So Vermont’s decision isn’t a full victory for many advocates — and there still isn’t a state legislature that’s agreed to legalize cannabis sales.
There are some signs that this could change soon. New Jersey’s new Democratic governor, Phil Murphy, wants to fully legalize marijuana. And Vermont legislators are already discussing legalizing sales, although the state’s Republican governor seems resistant.
Regardless of where this all ends up, though, the short of it is that a state became the first this month to legalize marijuana through its legislature. That’s a big win for legal pot advocates no matter how it’s spun.
3) It’s not clear Trump and Sessions’s new war on pot will do anything
The one wrinkle in January’s big news for marijuana legalization was Trump’s Justice Department.
Earlier this month, Sessions announced that he was rescinding an Obama-era memo that effectively told states that they can move forward with marijuana legalization without the threat of federal interference. This guidance was big: Since federal law still prohibits marijuana for any use, the threat of federal interference is a potential threat to legalization. The Obama administration, though, said that the federal government would not interfere as long as states met certain criteria (such as not letting legal pot fall into kids’ hands), and federal enforcement of those criteria was fairly loose.
Sessions took back the Obama-era memo. In doing this, he did not order federal prosecutors to crack down on legal marijuana. Instead, he told them that they could use their own judgment based on “previously established prosecutorial principles” — allowing them to crack down on legal pot, but not requiring it.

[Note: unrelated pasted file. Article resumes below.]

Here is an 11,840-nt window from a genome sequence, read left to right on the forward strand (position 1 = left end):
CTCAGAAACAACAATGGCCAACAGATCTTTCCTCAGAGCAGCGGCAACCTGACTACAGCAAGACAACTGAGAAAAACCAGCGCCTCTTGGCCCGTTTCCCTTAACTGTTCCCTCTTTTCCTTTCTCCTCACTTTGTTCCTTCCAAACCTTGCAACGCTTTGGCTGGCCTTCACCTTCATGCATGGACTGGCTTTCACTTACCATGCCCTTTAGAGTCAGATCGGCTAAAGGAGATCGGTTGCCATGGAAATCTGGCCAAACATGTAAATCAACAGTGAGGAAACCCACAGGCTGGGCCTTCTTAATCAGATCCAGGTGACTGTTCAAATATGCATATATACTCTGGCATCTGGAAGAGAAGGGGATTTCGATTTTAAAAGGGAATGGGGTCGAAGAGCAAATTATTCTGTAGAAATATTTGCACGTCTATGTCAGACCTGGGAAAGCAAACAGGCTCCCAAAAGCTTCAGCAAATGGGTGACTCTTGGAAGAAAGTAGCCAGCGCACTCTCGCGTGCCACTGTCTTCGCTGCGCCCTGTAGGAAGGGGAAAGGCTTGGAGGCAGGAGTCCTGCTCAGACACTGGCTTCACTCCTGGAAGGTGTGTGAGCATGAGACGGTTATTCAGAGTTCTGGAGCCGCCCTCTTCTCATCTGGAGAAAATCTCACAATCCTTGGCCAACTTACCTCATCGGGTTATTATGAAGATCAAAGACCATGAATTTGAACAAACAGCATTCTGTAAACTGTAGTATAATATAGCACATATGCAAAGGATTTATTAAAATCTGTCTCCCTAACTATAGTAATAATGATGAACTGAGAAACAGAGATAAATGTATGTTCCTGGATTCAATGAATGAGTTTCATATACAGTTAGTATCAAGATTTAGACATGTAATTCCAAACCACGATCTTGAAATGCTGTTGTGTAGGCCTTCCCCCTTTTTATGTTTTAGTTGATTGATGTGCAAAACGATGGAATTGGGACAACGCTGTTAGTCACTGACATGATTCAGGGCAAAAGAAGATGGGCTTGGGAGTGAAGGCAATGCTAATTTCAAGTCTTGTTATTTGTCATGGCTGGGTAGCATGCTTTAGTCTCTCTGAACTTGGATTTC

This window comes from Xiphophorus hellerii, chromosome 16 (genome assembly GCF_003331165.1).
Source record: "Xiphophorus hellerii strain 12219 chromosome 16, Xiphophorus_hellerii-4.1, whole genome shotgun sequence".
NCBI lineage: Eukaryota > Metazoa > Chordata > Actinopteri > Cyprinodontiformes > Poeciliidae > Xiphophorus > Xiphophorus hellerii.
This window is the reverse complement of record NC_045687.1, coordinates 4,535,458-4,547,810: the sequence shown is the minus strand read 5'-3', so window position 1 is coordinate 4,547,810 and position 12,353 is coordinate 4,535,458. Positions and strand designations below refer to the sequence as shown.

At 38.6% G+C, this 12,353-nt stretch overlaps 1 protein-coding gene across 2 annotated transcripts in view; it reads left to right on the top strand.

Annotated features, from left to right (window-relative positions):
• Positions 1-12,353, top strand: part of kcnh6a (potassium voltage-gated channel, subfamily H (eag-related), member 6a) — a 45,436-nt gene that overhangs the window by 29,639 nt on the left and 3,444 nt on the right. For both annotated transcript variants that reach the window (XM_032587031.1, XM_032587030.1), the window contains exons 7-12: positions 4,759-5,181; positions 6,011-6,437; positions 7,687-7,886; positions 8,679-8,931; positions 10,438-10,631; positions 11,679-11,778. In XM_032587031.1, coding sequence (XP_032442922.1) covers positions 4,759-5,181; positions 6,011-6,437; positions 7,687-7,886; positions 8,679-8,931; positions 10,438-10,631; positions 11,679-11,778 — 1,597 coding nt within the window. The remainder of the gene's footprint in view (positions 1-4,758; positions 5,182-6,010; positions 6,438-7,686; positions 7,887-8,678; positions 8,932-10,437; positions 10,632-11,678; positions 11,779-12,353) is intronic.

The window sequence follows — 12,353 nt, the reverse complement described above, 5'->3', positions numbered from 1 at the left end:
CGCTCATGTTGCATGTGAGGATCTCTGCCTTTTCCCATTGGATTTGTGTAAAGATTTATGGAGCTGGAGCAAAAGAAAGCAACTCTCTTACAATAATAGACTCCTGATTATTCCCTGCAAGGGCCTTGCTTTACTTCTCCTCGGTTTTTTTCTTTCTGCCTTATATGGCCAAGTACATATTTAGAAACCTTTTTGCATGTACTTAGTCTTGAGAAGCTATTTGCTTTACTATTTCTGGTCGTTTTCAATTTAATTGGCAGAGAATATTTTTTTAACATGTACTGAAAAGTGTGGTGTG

The intention here was clear. Sessions has long been an opponent of legalization, previously claiming that “good people don’t smoke marijuana” and arguing that the federal government should use its law enforcement apparatus to shut down legal pot operations.
“We need grown-ups in charge in Washington to say marijuana is not the kind of thing that ought to be legalized, it ought not to be minimized, that it’s, in fact, a very real danger,” he said as a senator in 2016.
The vagueness of Sessions’s new guidance, though, left it up to individual prosecutors to decide whether they will take action against legal pot states. By and large, federal prosecutors seem to have responded with a shrug.
US Attorney of the District of Colorado Bob Troyer indicated that nothing will change following Sessions’s announcement, saying in a statement that his office has “already been guided” by the principles laid out by Sessions. That doesn’t sound like the federal prosecutor in Colorado, the first state to allow legal pot sales, announcing a new policy.
US Attorney of the District of Massachusetts Andrew Lelling released perhaps the most alarming statement for legal pot advocates, but even he was vague — stating that he “cannot, however, provide assurances that certain categories of participants in the state-level marijuana trade will be immune from federal prosecution.” That sounds like someone keeping his options open, not a declaration of war in Massachusetts, where pot was legalized in 2016.
And, again, the Justice Department itself couldn’t answer whether the new policy will lead to more anti-marijuana prosecutions.
This uncertainty could still have had an impact, potentially leading to a chilling effect on new marijuana businesses as well as lawmakers and activists looking to legalize pot.
But based on what happened in Vermont and continued in California this month, that chilling effect remains theoretical. Legalization seems like it will continue chugging along — ringing in the biggest change to American drug policy in decades.